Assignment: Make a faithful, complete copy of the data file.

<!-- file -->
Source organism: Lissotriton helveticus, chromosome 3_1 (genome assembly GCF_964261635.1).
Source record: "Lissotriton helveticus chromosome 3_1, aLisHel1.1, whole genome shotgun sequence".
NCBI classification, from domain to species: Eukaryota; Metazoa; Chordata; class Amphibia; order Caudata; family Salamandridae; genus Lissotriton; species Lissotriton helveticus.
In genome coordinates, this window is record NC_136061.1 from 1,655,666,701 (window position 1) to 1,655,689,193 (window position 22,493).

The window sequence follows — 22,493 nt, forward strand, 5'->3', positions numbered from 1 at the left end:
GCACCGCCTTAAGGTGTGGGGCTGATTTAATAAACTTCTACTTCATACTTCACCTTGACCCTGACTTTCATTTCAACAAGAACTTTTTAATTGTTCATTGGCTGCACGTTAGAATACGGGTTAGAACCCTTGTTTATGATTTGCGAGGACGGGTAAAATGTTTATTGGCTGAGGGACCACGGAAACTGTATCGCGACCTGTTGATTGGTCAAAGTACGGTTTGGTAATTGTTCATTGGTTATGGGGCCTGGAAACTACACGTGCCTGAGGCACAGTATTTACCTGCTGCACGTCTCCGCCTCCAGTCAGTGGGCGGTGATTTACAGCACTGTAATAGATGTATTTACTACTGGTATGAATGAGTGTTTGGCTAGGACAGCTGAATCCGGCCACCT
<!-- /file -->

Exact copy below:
Source organism: Lissotriton helveticus, chromosome 3_1 (genome assembly GCF_964261635.1).
Source record: "Lissotriton helveticus chromosome 3_1, aLisHel1.1, whole genome shotgun sequence".
NCBI classification, from domain to species: Eukaryota; Metazoa; Chordata; class Amphibia; order Caudata; family Salamandridae; genus Lissotriton; species Lissotriton helveticus.
In genome coordinates, this window is record NC_136061.1 from 1,655,666,701 (window position 1) to 1,655,689,193 (window position 22,493).

The window sequence follows — 22,493 nt, forward strand, 5'->3', positions numbered from 1 at the left end:
GCACCGCCTTAAGGTGTGGGGCTGATTTAATAAACTTCTACTTCATACTTCACCTTGACCCTGACTTTCATTTCAACAAGAACTTTTTAATTGTTCATTGGCTGCACGTTAGAATACGGGTTAGAACCCTTGTTTATGATTTGCGAGGACGGGTAAAATGTTTATTGGCTGAGGGACCACGGAAACTGTATCGCGACCTGTTGATTGGTCAAAGTACGGTTTGGTAATTGTTCATTGGTTATGGGGCCTGGAAACTACACGTGCCTGAGGCACAGTATTTACCTGCTGCACGTCTCCGCCTCCAGTCAGTGGGCGGTGATTTACAGCACTGTAATAGATGTATTTACTACTGGTATGAATGAGTGTTTGGCTAGGACAGCTGAATCCGGCCACCT